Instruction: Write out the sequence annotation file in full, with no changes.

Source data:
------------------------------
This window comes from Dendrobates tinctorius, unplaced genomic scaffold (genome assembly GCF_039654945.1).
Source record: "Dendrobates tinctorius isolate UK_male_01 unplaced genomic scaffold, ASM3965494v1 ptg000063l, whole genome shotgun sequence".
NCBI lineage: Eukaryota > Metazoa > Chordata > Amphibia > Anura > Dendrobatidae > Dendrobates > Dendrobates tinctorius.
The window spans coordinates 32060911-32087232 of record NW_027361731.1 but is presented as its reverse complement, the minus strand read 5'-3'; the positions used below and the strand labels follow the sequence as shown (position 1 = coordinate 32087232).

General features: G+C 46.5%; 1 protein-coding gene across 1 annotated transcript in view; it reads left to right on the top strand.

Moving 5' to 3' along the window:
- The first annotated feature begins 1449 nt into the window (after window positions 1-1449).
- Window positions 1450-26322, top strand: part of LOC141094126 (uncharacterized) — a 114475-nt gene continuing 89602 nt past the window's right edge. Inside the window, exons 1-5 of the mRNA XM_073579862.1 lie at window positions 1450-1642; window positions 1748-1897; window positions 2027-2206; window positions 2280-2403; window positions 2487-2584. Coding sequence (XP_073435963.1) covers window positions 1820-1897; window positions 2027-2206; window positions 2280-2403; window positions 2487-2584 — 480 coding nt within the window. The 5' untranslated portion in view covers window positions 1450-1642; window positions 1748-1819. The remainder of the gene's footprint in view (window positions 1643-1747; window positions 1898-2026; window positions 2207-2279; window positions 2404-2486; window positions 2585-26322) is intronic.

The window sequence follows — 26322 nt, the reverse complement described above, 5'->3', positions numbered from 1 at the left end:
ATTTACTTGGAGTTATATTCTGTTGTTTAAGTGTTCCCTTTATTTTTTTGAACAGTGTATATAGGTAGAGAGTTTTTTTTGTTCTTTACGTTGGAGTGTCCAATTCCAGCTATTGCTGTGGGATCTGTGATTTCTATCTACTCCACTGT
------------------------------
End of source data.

This window comes from Dendrobates tinctorius, unplaced genomic scaffold (genome assembly GCF_039654945.1).
Source record: "Dendrobates tinctorius isolate UK_male_01 unplaced genomic scaffold, ASM3965494v1 ptg000063l, whole genome shotgun sequence".
NCBI lineage: Eukaryota > Metazoa > Chordata > Amphibia > Anura > Dendrobatidae > Dendrobates > Dendrobates tinctorius.
The window spans coordinates 32060911-32087232 of record NW_027361731.1 but is presented as its reverse complement, the minus strand read 5'-3'; the positions used below and the strand labels follow the sequence as shown (position 1 = coordinate 32087232).

General features: G+C 46.5%; 1 protein-coding gene across 1 annotated transcript in view; it reads left to right on the top strand.

Moving 5' to 3' along the window:
- The first annotated feature begins 1449 nt into the window (after window positions 1-1449).
- Window positions 1450-26322, top strand: part of LOC141094126 (uncharacterized) — a 114475-nt gene continuing 89602 nt past the window's right edge. Inside the window, exons 1-5 of the mRNA XM_073579862.1 lie at window positions 1450-1642; window positions 1748-1897; window positions 2027-2206; window positions 2280-2403; window positions 2487-2584. Coding sequence (XP_073435963.1) covers window positions 1820-1897; window positions 2027-2206; window positions 2280-2403; window positions 2487-2584 — 480 coding nt within the window. The 5' untranslated portion in view covers window positions 1450-1642; window positions 1748-1819. The remainder of the gene's footprint in view (window positions 1643-1747; window positions 1898-2026; window positions 2207-2279; window positions 2404-2486; window positions 2585-26322) is intronic.

The window sequence follows — 26322 nt, the reverse complement described above, 5'->3', positions numbered from 1 at the left end:
ATTTACTTGGAGTTATATTCTGTTGTTTAAGTGTTCCCTTTATTTTTTTGAACAGTGTATATAGGTAGAGAGTTTTTTTTGTTCTTTACGTTGGAGTGTCCAATTCCAGCTATTGCTGTGGGATCTGTGATTTCTATCTACTCCACTGT